Canada's Christine Sinclair (12) fights for the ball with New Zealand's Katie Duncan (4) during FIFA World Cup during first half action in Edmonton

Herdman says Christine Sinclair makes everyone on team better

Known for her goal-scoring, Christine Sinclair turned provider in helping lift Canada to the Women’s World Cup quarter-finals. After dogged work by Allysha Chapman separated the ball from a Swiss player, Sinclair aimed a cross at Josee Belanger in the penalty box. A Swiss defender headed it away, but only as far as Rhian Wilkinson. The veteran fullback whipped a cross in and Sinclair, anticipating the ball and then outmuscling a defender, poked it to Belanger who fired a left-footed shot past goalkeeper Gaelle Thalmann for a 1-0 Canada win.

VANCOUVER — Known for her goal-scoring, Christine Sinclair turned provider in helping lift Canada to the Women’s World Cup quarter-finals.

After dogged work by Allysha Chapman separated the ball from a Swiss player, Sinclair aimed a cross at Josee Belanger in the penalty box. A Swiss defender headed it away, but only as far as Rhian Wilkinson. The veteran fullback whipped a cross in and Sinclair, anticipating the ball and then outmuscling a defender, poked it to Belanger who fired a left-footed shot past goalkeeper Gaelle Thalmann for a 1-0 Canada win.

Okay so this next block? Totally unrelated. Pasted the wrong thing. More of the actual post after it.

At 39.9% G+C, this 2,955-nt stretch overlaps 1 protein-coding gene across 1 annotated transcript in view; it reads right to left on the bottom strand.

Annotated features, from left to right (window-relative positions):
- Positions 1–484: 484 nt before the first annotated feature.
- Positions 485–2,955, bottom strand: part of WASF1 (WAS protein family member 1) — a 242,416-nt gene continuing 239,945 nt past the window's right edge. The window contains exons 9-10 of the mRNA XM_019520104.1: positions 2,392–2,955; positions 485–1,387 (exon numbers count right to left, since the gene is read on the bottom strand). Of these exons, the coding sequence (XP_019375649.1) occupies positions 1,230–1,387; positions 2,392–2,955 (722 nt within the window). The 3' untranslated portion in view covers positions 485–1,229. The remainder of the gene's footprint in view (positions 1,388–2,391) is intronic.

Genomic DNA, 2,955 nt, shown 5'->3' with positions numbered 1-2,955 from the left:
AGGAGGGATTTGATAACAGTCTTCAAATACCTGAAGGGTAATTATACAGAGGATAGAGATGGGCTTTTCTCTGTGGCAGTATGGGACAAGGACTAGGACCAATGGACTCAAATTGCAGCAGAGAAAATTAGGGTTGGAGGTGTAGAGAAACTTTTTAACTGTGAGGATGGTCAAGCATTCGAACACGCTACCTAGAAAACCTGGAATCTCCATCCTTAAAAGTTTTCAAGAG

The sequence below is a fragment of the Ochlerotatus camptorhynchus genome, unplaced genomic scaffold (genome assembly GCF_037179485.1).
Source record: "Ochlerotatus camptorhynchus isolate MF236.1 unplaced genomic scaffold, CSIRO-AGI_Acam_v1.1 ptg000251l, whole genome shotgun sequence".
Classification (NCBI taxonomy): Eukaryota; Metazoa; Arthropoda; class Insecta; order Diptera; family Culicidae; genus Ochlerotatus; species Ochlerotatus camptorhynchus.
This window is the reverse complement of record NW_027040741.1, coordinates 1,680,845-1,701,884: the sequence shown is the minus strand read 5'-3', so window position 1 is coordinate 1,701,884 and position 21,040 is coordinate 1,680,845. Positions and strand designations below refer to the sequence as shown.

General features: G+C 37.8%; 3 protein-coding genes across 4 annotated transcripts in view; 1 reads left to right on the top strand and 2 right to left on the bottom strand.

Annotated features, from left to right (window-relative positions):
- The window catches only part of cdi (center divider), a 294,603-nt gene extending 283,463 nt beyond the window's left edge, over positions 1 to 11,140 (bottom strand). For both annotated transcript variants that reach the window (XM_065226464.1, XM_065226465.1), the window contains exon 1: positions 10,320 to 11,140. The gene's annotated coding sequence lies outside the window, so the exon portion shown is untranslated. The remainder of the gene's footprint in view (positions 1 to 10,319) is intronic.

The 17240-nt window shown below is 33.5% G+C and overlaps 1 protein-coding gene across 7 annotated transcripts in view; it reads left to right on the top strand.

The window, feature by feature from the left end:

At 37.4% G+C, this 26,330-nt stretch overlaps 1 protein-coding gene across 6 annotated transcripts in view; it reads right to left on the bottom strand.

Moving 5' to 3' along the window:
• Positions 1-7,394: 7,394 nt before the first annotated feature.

Under coach John Herdman, Sinclair is no longer at the front of the Canadian ship. She is there to float the entire boat, making everyone better.

Despite being a key cog in both Canadian victories at the tournament, the 32-year-old forward from Burnaby, B.C., has drawn criticism from some quarters for her play as the Canadian offence rattled and coughed like a rusty engine in the early going.

Too slow. Past it.

In the Canadian camp, such criticism of their talisman is heresy.

“That woman doesn’t deserve to take stick,” an emotional Herdman said after Sunday’s game. “She’s a world-class person, world-class player. She gives everything to this team every single game.

“Look you put her in a different team, she’ll score 20 goals. But look around at the goal-scorers at this tournament. (Sweden’s Lotta) Schelin goes home without a goal, (American Abby) Wambach pokes one in. (Brazil’s) Marta gets one. International football ain’t easy and Sinclair’s given everything, every single game.

“Off the pitch, she’s doing more than she’s ever done before to keep this team connected. She’s the pride of our country and she’s going to stay that. And we should be proud of what that woman’s putting in to this Women’s World Cup for our team.”

Warming to the topic, Herdman said Sinclair is playing her role to perfection — “to bring other players to another level.”

“And if she’s going to put that sort of work in, you’ll see the best out of (fellow forward Melissa) Tancredi and Belanger. And I think that’s what she does. So at some point, Christine will do what we all expect Christine to do.

At some point. She did it against China in front of 50,000 people (in the tournament opener), took a penalty that most human beings would have walked away from. But she’s there.